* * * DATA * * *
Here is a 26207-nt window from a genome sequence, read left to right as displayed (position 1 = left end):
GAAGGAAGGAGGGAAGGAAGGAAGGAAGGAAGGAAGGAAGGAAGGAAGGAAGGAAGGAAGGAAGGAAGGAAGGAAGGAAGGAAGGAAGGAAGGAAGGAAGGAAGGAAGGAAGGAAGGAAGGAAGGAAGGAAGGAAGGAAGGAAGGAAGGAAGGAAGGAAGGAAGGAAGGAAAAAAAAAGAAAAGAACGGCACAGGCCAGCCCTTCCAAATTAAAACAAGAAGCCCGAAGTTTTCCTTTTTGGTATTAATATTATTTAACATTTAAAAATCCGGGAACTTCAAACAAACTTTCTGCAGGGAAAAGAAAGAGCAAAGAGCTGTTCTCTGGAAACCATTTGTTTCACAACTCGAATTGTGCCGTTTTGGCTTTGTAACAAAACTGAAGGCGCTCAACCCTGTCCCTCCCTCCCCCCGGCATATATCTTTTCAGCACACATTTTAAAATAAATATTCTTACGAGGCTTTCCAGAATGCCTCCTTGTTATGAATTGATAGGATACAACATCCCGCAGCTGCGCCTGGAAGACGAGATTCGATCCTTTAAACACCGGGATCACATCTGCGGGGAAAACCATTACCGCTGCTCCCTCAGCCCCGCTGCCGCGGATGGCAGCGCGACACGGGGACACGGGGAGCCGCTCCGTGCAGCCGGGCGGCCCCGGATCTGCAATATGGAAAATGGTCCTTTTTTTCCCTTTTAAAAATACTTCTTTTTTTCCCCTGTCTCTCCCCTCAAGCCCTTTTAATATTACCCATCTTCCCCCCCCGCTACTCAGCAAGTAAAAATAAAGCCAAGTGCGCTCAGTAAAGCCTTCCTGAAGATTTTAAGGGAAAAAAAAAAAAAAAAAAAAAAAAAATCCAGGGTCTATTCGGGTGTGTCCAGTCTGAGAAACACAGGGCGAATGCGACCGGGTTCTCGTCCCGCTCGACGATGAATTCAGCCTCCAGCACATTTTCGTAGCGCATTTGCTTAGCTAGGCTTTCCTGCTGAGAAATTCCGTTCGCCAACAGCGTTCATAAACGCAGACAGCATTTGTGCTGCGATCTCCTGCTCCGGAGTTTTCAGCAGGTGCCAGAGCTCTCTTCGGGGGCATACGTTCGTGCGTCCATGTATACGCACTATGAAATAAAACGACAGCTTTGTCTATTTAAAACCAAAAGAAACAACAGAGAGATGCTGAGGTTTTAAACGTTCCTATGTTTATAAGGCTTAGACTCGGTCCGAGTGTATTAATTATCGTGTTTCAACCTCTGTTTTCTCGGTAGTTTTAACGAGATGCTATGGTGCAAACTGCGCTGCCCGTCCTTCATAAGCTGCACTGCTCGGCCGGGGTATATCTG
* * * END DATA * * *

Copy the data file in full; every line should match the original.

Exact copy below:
Here is a 26207-nt window from a genome sequence, read left to right as displayed (position 1 = left end):
GAAGGAAGGAGGGAAGGAAGGAAGGAAGGAAGGAAGGAAGGAAGGAAGGAAGGAAGGAAGGAAGGAAGGAAGGAAGGAAGGAAGGAAGGAAGGAAGGAAGGAAGGAAGGAAGGAAGGAAGGAAGGAAGGAAGGAAGGAAGGAAGGAAGGAAGGAAGGAAGGAAGGAAGGAAAAAAAAAGAAAAGAACGGCACAGGCCAGCCCTTCCAAATTAAAACAAGAAGCCCGAAGTTTTCCTTTTTGGTATTAATATTATTTAACATTTAAAAATCCGGGAACTTCAAACAAACTTTCTGCAGGGAAAAGAAAGAGCAAAGAGCTGTTCTCTGGAAACCATTTGTTTCACAACTCGAATTGTGCCGTTTTGGCTTTGTAACAAAACTGAAGGCGCTCAACCCTGTCCCTCCCTCCCCCCGGCATATATCTTTTCAGCACACATTTTAAAATAAATATTCTTACGAGGCTTTCCAGAATGCCTCCTTGTTATGAATTGATAGGATACAACATCCCGCAGCTGCGCCTGGAAGACGAGATTCGATCCTTTAAACACCGGGATCACATCTGCGGGGAAAACCATTACCGCTGCTCCCTCAGCCCCGCTGCCGCGGATGGCAGCGCGACACGGGGACACGGGGAGCCGCTCCGTGCAGCCGGGCGGCCCCGGATCTGCAATATGGAAAATGGTCCTTTTTTTCCCTTTTAAAAATACTTCTTTTTTTCCCCTGTCTCTCCCCTCAAGCCCTTTTAATATTACCCATCTTCCCCCCCCGCTACTCAGCAAGTAAAAATAAAGCCAAGTGCGCTCAGTAAAGCCTTCCTGAAGATTTTAAGGGAAAAAAAAAAAAAAAAAAAAAAAAAATCCAGGGTCTATTCGGGTGTGTCCAGTCTGAGAAACACAGGGCGAATGCGACCGGGTTCTCGTCCCGCTCGACGATGAATTCAGCCTCCAGCACATTTTCGTAGCGCATTTGCTTAGCTAGGCTTTCCTGCTGAGAAATTCCGTTCGCCAACAGCGTTCATAAACGCAGACAGCATTTGTGCTGCGATCTCCTGCTCCGGAGTTTTCAGCAGGTGCCAGAGCTCTCTTCGGGGGCATACGTTCGTGCGTCCATGTATACGCACTATGAAATAAAACGACAGCTTTGTCTATTTAAAACCAAAAGAAACAACAGAGAGATGCTGAGGTTTTAAACGTTCCTATGTTTATAAGGCTTAGACTCGGTCCGAGTGTATTAATTATCGTGTTTCAACCTCTGTTTTCTCGGTAGTTTTAACGAGATGCTATGGTGCAAACTGCGCTGCCCGTCCTTCATAAGCTGCACTGCTCGGCCGGGGTATATCTG